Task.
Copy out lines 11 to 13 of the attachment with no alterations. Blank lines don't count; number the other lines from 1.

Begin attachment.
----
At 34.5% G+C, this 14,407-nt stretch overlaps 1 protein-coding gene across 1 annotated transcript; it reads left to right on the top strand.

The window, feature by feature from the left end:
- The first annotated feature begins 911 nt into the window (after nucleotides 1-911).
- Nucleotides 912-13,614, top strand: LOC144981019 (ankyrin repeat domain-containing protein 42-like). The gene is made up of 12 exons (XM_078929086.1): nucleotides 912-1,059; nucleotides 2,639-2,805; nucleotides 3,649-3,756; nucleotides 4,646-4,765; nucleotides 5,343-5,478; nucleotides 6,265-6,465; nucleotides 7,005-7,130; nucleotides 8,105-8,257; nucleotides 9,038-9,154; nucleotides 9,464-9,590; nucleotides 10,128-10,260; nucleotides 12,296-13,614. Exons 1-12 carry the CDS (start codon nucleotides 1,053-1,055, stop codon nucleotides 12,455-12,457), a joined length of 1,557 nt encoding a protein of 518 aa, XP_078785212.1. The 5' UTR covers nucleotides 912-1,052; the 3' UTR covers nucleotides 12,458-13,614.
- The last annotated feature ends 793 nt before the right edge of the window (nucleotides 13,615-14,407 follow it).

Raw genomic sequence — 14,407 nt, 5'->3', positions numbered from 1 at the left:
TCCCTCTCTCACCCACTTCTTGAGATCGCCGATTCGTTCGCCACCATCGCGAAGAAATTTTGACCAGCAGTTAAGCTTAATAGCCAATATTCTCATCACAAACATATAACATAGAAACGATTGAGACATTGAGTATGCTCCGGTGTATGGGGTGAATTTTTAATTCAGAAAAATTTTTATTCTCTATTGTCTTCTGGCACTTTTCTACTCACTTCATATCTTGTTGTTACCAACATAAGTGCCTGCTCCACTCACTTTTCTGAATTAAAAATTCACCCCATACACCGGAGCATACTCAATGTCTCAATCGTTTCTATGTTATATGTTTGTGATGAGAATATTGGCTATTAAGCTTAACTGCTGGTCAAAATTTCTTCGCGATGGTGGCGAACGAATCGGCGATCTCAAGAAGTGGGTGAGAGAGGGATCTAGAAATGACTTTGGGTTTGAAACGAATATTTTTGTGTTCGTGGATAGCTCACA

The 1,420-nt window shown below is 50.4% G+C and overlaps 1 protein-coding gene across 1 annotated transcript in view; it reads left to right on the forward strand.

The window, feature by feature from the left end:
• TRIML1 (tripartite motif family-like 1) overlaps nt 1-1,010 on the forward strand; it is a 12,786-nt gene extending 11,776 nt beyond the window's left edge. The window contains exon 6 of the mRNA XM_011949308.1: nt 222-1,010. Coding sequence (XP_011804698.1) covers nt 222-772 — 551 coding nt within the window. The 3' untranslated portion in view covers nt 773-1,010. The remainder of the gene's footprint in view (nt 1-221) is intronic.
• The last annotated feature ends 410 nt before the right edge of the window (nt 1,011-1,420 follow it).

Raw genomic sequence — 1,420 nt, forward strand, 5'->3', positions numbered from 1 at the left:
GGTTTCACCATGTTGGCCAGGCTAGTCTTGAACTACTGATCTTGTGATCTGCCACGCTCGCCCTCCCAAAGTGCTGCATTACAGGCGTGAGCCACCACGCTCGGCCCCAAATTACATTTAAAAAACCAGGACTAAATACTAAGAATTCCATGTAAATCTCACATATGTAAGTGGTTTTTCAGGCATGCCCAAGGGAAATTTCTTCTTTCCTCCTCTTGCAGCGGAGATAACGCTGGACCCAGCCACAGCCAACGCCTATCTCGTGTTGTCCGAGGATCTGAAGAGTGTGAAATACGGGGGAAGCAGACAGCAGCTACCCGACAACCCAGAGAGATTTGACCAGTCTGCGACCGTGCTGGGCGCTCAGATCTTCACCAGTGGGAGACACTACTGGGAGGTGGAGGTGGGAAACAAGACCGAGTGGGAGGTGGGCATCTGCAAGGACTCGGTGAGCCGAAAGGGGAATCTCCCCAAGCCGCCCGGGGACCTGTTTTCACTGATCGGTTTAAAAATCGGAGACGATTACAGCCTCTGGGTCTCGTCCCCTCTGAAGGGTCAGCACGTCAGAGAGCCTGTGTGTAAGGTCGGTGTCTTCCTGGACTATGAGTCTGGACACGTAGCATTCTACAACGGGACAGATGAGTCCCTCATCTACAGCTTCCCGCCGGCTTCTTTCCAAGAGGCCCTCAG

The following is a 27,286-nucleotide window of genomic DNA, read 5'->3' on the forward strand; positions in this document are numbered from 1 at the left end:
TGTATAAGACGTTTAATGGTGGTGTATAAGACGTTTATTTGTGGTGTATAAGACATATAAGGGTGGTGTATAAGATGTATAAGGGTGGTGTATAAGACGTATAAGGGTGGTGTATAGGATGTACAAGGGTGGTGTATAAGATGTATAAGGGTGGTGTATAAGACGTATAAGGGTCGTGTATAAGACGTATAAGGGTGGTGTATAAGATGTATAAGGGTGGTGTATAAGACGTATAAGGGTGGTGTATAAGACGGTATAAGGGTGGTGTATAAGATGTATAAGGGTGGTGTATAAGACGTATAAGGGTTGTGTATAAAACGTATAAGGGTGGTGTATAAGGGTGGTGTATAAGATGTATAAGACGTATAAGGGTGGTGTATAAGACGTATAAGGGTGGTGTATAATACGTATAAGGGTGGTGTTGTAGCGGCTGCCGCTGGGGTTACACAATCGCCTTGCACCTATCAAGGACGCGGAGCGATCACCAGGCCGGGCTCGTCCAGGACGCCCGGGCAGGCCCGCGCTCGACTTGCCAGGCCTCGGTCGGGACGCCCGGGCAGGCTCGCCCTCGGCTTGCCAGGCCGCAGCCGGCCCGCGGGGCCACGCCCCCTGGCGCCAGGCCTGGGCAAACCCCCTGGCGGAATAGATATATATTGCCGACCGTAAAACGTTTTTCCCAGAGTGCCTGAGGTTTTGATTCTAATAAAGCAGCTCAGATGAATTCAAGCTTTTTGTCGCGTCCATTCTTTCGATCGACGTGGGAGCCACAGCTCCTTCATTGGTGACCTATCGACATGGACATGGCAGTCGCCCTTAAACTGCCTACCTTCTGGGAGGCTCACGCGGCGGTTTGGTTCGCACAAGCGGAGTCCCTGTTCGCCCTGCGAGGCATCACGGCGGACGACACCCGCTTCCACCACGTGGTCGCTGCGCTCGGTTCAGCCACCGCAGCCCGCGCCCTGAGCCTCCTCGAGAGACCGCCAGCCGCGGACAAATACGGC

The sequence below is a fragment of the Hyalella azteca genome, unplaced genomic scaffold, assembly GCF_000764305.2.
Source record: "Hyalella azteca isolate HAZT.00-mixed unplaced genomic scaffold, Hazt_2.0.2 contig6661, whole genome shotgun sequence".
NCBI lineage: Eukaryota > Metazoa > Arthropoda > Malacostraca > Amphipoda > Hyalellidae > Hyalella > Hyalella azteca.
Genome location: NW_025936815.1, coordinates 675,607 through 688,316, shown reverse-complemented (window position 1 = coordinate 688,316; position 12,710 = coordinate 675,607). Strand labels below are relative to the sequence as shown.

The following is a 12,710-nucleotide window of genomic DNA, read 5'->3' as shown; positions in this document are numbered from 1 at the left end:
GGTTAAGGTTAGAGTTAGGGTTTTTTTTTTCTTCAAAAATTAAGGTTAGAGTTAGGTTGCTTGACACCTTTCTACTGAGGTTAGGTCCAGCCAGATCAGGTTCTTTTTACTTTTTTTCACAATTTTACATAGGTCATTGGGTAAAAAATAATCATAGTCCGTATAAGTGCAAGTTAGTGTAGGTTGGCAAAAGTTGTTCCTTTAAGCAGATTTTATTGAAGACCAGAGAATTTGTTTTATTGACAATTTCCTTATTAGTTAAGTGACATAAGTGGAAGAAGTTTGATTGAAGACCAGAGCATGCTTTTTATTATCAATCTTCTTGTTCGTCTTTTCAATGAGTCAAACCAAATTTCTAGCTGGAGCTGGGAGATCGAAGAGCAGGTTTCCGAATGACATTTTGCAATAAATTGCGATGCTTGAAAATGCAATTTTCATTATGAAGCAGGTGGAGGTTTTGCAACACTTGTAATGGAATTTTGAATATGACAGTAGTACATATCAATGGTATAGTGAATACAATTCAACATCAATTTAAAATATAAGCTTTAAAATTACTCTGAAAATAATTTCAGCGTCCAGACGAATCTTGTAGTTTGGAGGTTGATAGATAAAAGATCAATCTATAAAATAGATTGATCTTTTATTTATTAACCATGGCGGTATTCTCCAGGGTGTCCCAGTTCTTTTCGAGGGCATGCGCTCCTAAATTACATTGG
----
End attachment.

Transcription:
• The last annotated feature ends 410 nt before the right edge of the window (nt 1,011-1,420 follow it).

Raw genomic sequence — 1,420 nt, forward strand, 5'->3', positions numbered from 1 at the left:
GGTTTCACCATGTTGGCCAGGCTAGTCTTGAACTACTGATCTTGTGATCTGCCACGCTCGCCCTCCCAAAGTGCTGCATTACAGGCGTGAGCCACCACGCTCGGCCCCAAATTACATTTAAAAAACCAGGACTAAATACTAAGAATTCCATGTAAATCTCACATATGTAAGTGGTTTTTCAGGCATGCCCAAGGGAAATTTCTTCTTTCCTCCTCTTGCAGCGGAGATAACGCTGGACCCAGCCACAGCCAACGCCTATCTCGTGTTGTCCGAGGATCTGAAGAGTGTGAAATACGGGGGAAGCAGACAGCAGCTACCCGACAACCCAGAGAGATTTGACCAGTCTGCGACCGTGCTGGGCGCTCAGATCTTCACCAGTGGGAGACACTACTGGGAGGTGGAGGTGGGAAACAAGACCGAGTGGGAGGTGGGCATCTGCAAGGACTCGGTGAGCCGAAAGGGGAATCTCCCCAAGCCGCCCGGGGACCTGTTTTCACTGATCGGTTTAAAAATCGGAGACGATTACAGCCTCTGGGTCTCGTCCCCTCTGAAGGGTCAGCACGTCAGAGAGCCTGTGTGTAAGGTCGGTGTCTTCCTGGACTATGAGTCTGGACACGTAGCATTCTACAACGGGACAGATGAGTCCCTCATCTACAGCTTCCCGCCGGCTTCTTTCCAAGAGGCCCTCAG